Wednesday, June 26, 2019

EGYPT: Egypt's re-revolution going viral

Though Mohammed Morsi was a flawed President, he was democratically elected. Photo / AP

Muslims around the globe are joining protests on streets and on social media against military takeover.

Protests have spontaneously erupted in cities across the Muslim world, from Istanbul to Lahore to Jakarta. Apart from some clashes with police, mostly the protests have been peaceful and matched by parallel protests on Twitter, Facebook and other forms of social media.

Meanwhile, photos of the dead and the living in Egypt's nascent democracy are going viral. There is a photo of Habiba Ahmed Abdel Aziz, a multimedia volunteer for the Muslim Brotherhood standing in the crowd holding a camera on small stand. Next to this is a photo of her lifeless face in a white shroud. But it isn't just ordinary Egyptians being murdered by a military that each year receives millions in military aid from the US. Soon news spreads across cyberspace that an Egyptian athlete who won bronze at the London Olympics is among the dead. The 17-year-old daughter of a Brotherhood leader is filmed being cut down by a sniper.

Indeed, Egypt's counter-revolution is being televised to those who care to watch. Egyptian protests are making international headlines while their parallel international equivalents are being ignored by our allegedly honest independent Western media outlets. Indonesia, the world's most populous Muslim nation and perhaps Asia's most vibrant democracy, has close spiritual ties to Egypt, home to Al-Azhar University in Cairo, perhaps the most Sunni Muslim seminary in the world. Large numbers of Indonesian religious scholars are Al-Azhar graduates. Egyptian religious culture is regarded as reflective of the epitome of orthodoxy in many parts of the archipelago. Hence Indonesians have hit the streets following the 3 July coup.

The United States prefers not to use nasty terms like "coup" to describe the military removal of a democratically elected government followed by a massacre of its citizens. To do so would threaten its ongoing $1.5 billion military aid package to the Egyptian military which underpins the Camp David Peace Accord with Israel. Protecting the security needs of the only democracy in the Middle East is far more important than supporting nascent democracies in other Middle Eastern nations.

The United States and Israel have a firm ally in the democratic moderate secular nation of Saudi Arabia. The last thing Saudi's absolutist absolute monarchy would want is a host of Arab springs in its own backyard. At first, Saudi Arabia's role in Egypt's democracy was to act as puppet master for the Salafist faction.

Saudi Arabia has now directed its Salafist allies in Egypt to back the Egyptian generals. It is also using its influence in the Arab media to flex its muscle.

In Kuwait, well-known preacher Tareq el-Swaidan has been sacked as director of a Saudi religious channel due to his Brotherhood links. The Saudi prince Al-Waleed bin Talal wrote on Twitter that Mr Swaidan had been dismissed

... for admitting he belongs to the Brotherhood terrorist movement.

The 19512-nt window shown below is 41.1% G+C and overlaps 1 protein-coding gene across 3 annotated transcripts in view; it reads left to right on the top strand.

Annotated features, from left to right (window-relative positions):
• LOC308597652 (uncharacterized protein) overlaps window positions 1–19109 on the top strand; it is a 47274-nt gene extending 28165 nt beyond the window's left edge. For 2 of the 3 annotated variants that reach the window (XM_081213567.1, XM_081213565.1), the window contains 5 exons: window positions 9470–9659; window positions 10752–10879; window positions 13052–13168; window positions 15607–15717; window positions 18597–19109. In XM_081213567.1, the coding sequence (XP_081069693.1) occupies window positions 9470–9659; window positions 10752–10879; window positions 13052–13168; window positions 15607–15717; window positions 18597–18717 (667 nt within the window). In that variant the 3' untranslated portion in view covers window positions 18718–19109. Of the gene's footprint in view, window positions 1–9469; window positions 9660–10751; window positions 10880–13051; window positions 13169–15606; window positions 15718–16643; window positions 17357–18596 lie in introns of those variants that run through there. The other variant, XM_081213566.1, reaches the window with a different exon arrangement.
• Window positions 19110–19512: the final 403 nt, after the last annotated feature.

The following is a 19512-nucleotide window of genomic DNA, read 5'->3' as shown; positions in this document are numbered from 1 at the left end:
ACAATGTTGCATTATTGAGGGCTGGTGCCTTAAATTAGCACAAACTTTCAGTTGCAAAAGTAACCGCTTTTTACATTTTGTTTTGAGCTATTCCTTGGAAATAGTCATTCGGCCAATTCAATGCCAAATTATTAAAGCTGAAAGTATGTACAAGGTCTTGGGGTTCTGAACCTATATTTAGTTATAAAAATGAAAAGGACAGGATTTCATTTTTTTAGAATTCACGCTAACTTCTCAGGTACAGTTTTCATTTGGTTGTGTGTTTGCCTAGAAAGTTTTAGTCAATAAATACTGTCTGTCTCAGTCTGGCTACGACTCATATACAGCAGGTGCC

The Saudi dictatorship has pledged $5 billion to the military junta.

The mastermind behind the military takeover and massacre is hardly a staunch secularist. General Abdul Fattah el-Sisi was appointed by former President Morsi in August 2002 to head the Supreme Council of the Armed Forces (SCAF). Sisi was trained in Egypt, the UK and the United States. Unlike other SCAF members, Sisi is a deeply devout man. Despite the support it is receiving from the US, Sisi's military rulers are flooding the country with anti-American propaganda, claiming that the US Government and media are supporting the protesters. Successive military regimes have used this kind of paranoia to deflect attention.

Egypt is moving forward headlong into the past when elected presidents won polls with 99 per cent of the vote. The Brotherhood's Mohammed Morsi wasn't perfect, but he was Egypt's first elected President. Egyptian media were free to lampoon him without risking imprisonment and torture.

We now have no idea where Morsi is being held. On the other hand, former military strongman Hosni Mubarak, the man overthrown in Egypt's revolution who faces trial, has been released. In the long term, Morsi's opponents have little option but to rally not only around the army but possibly their original nemesis.

Egypt's anti-Brotherhood liberals have proven to be democracy's worst enemy and the army's best ally. As an electoral force, they proved disorganised, unable to agree on a presidential candidate to oppose the Brotherhood. They seem only able to unite against a power, not for a cause. In Egypt, liberals have given up on liberal democracy.

First published in the NZ Herald on 27 August 2013.

Tuesday, June 25, 2019

INDIA: Silence Over Suffering Is Deafening

We often read stories of India's economic miracle, its IT revolution and its Bollywood culture. We're keen to do business with India, and Indian migrants are regarded as highly skilled and hard-working. 

Australia is even considering selling uranium to India, presuming its status as the world's biggest democracy makes its nuclear programme less dangerous than that of Iran or Pakistan.